New information about the direction of our lives comes when we are in harmonious alignment with our source. The body and mind are the intricately connected feedback mechanisms which, when properly aligned, are a perfect conduit for the wisdom of all ages to be expressed freely through our physical and mental form.
While I practice yoga every day and pay special attention to my posture, I am always open to greater understanding which can help me to deepen my practice. Recently my attention was captured by my psoas muscles where they cross the front of the hips. During meditation, I noticed that these muscles were obstructing the free flow of energy through my body.
So when I was invited to a mind/body movement class by Debbie Barrera, owner of Aadara, I readily accepted. The class was based on the Franklin Method which uses visualization to train the mind for the proper moving alignment for our bones, joints and muscles.
During an exercise to direct our minds to the movement of the sacrum, the instructor Tracie Horsely of Franklin Method So Cal noticed that when I lifted my knees I had a habit of tucking my tailbone under. Once I became focused on keeping the natural curve of my sacrum while lifting my knees, the movement felt much more fluid and I was using my psoas muscles as they were meant to be used.
The psoas is the muscle group of the inner core and the only muscles that connect our upper body to the lower body. These muscles connect at the lumbar spine, run through the diaphragm, and down the front of the thighs to the inside of the upper femur.
When we sit, stand or engage in any standing exercises with the tailbone tucked under, the lower spine takes on an unnatural curve while the psoas is shortened and not fully engaged in the activity. When the psoas is repeatedly “along for the ride” in this manner, our body memorizes this posture, and the psoas gradually becomes static, creating weakness and tension.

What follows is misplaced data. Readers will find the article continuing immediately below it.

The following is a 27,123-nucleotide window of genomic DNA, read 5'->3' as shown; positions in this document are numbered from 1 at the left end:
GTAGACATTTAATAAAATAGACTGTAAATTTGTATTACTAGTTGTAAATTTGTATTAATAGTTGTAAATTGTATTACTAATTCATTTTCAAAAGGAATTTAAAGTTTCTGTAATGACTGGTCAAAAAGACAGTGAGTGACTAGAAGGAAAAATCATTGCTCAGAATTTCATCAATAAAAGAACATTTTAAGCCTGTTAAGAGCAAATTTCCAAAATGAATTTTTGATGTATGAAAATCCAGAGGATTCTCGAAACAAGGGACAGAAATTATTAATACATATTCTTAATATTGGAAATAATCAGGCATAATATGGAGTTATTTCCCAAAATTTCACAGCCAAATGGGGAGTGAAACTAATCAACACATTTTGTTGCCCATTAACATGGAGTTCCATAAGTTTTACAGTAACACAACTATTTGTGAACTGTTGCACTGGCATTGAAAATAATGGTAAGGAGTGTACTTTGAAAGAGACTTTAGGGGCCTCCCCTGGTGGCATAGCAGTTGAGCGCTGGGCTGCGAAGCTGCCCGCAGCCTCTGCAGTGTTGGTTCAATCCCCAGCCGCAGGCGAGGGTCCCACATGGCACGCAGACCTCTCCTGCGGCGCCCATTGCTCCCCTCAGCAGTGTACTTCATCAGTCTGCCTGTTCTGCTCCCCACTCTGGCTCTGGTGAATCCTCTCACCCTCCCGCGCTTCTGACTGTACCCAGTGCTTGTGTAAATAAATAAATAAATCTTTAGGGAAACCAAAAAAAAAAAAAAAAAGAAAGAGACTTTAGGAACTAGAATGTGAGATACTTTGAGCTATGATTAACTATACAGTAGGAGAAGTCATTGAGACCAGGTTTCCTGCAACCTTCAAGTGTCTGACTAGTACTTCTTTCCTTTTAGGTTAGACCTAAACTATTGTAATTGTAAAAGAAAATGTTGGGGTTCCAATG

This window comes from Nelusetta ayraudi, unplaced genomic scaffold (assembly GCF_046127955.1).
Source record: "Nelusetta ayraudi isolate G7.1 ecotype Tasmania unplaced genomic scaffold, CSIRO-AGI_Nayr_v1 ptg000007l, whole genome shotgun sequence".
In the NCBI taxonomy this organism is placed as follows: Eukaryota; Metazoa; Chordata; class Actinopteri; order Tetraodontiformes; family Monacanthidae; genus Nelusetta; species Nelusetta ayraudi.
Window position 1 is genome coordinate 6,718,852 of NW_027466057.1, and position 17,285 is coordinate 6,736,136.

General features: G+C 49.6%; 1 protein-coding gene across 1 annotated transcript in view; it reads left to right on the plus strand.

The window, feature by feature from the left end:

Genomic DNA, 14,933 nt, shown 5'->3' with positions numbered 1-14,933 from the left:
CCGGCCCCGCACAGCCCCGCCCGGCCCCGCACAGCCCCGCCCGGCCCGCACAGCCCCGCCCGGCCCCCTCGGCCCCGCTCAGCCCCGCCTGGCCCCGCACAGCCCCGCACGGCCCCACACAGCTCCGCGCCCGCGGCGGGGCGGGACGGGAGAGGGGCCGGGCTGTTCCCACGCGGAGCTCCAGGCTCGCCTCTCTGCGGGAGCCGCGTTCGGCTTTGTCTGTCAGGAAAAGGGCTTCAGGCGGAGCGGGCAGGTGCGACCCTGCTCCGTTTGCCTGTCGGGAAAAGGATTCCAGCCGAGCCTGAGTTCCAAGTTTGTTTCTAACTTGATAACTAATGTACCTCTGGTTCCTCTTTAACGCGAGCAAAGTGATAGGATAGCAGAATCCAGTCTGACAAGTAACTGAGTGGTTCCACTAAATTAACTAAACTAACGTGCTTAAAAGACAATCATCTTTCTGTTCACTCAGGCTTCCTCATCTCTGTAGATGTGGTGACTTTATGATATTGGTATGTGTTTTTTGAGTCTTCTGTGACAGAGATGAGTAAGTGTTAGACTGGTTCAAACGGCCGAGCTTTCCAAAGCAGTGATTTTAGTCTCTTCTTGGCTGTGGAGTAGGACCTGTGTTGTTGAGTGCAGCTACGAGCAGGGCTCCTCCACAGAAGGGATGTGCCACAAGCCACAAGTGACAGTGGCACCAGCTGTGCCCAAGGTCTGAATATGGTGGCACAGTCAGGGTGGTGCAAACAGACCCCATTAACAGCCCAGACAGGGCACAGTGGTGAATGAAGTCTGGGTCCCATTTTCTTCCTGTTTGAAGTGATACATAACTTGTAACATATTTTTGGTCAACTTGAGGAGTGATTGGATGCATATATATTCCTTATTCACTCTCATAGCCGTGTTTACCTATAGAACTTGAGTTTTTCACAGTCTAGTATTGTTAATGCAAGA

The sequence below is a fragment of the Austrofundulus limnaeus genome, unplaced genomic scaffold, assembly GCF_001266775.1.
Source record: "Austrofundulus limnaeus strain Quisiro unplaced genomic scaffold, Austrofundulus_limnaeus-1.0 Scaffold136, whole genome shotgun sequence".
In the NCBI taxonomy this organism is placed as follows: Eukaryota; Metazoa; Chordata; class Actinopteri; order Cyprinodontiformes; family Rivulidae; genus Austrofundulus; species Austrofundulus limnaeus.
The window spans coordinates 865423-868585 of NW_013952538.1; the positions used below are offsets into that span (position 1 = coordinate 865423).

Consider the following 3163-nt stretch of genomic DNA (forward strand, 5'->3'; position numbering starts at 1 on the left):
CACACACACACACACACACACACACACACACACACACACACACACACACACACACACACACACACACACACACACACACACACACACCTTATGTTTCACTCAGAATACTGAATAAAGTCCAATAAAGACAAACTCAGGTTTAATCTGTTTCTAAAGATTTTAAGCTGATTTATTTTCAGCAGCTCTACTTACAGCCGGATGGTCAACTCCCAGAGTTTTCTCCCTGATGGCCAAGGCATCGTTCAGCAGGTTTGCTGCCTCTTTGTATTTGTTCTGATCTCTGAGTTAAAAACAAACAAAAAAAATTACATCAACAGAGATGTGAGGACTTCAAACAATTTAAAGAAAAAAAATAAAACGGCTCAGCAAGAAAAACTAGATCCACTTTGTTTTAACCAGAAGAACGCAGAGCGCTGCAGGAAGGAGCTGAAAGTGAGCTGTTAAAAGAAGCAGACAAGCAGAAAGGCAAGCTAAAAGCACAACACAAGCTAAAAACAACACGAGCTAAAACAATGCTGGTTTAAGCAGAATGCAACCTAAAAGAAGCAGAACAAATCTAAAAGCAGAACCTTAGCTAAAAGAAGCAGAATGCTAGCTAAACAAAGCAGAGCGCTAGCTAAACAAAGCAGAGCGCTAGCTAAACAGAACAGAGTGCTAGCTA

The psoas muscles also connect directly to the diaphragm and assists in expanding the diaphragm on the inhale. Thus, when the psoas is less flexible, breathing is restricted.
So, while I had been tucking my tailbone during standing knee lifts (in order to lift my knee higher), my psoas was only a static participant in the exercise. This caused the psoas to shorten and become tense which left it susceptible to stagnation and injury while adversely affected the flow of breathing.
As soon as I became aware that this was occurring, I was able to consciously keep my tailbone properly aligned with my torso, and the psoas discomfort during knee lifts was alleviated while my breathing became smoother and more even.
During the class, I also learned how the top of the femur connects to the pelvis. As I continue to recall the proper alignment of these bones while walking, sitting, practicing yoga or any other activity, I can feel how my mind is being retrained to maintain healthy posture in the hips which in turn affects the health of the psoas and the entire body/mind.
Because of this experience, I walk lighter, breathe more deeply and my yoga and meditation practice has been greatly enhanced.
I have found the Franklin Method to be a very effective tool to align the body and allow energy to flow more freely.